The novel, 1984, is a dystopian story of corruption and describes the dangers of a totalitarian government. The story highlights Julia and Winston’s journey to bring down the party and Big Brother. It is clear that the novel, published just four years after World War II ended, was designed to inflict fear. Orwell’s vision of the tyrannical style of government demonstrated in 1984, serves to enforce the notion that power and manipulation are treacherous. Throughout the novel, Orwell uses unique diction, and sense of fear in order to appeal to pathos and logos and represent his idea of an authoritarian society.
In George Orwell’s novel, 1984, Orwell conveys the theme of conformity though his diction, and through his depiction of the “fixing process” employed by the government. After every governmental message in the novel, Big Brother, the leader of Oceania, states the country’s slogan of “War Is Peace, Freedom Is Slavery, Ignorance Is Strength.” (Orwell, 16). Orwell’s diction in this slogan is used to essentially list the characteristics of a conformed society, showing that they do not have free thought, are ignorant towards governmental flaws, and believe that what they are doing is for a good cause. As O’Brien is “fixing” Winston, he has Winston to believe that when he is holding up four fingers, “there are five fingers there.” (Orwell, 258). Orwell’s depiction of the “fixing process” shows the extent to which Oceania can conform it’s society, showing that the government can make people believe in concepts which hold no reality. Through his diction, and depiction of governmental “fixing processes,” George Orwell conveys the theme of conformity in his dystopian novel, 1984.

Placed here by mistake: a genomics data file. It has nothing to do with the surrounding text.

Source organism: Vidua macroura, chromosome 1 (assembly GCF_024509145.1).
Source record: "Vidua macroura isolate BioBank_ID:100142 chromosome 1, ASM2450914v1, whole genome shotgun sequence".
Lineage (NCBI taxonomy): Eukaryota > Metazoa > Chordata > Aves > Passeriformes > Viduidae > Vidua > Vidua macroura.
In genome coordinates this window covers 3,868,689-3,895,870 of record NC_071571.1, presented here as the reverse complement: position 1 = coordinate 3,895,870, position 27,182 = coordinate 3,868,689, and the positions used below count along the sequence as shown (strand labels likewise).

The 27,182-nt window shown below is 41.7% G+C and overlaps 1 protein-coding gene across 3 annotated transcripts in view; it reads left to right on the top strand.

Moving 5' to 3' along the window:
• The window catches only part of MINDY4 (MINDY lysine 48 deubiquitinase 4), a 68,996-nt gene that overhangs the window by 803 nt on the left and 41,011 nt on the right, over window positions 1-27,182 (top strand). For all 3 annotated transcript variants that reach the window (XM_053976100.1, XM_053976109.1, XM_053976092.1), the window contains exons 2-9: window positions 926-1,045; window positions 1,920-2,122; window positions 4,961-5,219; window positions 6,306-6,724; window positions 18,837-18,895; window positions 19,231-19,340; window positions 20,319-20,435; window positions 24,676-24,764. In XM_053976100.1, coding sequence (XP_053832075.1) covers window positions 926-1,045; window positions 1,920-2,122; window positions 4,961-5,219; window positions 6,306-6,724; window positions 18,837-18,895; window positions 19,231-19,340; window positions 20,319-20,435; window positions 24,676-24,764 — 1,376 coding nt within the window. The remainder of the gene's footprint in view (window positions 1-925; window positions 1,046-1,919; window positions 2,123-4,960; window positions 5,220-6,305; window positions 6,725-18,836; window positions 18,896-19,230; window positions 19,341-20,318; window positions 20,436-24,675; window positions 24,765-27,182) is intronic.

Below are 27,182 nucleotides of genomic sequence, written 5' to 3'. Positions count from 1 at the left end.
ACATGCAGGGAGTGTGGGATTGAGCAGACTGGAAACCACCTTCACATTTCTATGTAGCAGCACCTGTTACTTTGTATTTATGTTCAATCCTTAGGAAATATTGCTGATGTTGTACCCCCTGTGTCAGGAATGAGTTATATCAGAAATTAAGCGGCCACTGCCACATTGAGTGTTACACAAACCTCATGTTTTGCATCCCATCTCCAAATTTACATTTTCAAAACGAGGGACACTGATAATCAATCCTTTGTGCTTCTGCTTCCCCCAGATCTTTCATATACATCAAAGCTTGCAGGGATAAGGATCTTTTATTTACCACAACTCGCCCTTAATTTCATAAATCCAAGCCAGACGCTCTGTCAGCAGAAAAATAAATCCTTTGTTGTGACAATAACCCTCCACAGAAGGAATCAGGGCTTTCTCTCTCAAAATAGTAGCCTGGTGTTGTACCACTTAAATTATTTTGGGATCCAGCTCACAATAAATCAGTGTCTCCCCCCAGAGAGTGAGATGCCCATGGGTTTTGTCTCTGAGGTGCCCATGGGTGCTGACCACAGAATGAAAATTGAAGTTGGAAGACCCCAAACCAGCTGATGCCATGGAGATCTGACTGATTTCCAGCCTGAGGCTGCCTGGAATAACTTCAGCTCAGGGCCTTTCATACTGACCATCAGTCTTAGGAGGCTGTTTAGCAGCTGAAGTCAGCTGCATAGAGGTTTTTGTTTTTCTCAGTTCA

In 1949, a man predicted the domination of citizens by the totalitarian government and their custom of technologies to dictate the society. His name is George Orwell, a well-known British author, who wrote one of the most famous dystopian novels, 1984. The novel 1984 illustrates the totalitarian society and the life of Winston Smith, who works at the Ministry of truth and his humiliation by the party of the country, Oceania. George Orwell’s exaggeration and mockery of the totalitarian governments in the novel 1984 is now turning out to be one of the nightmare come true in our modern society.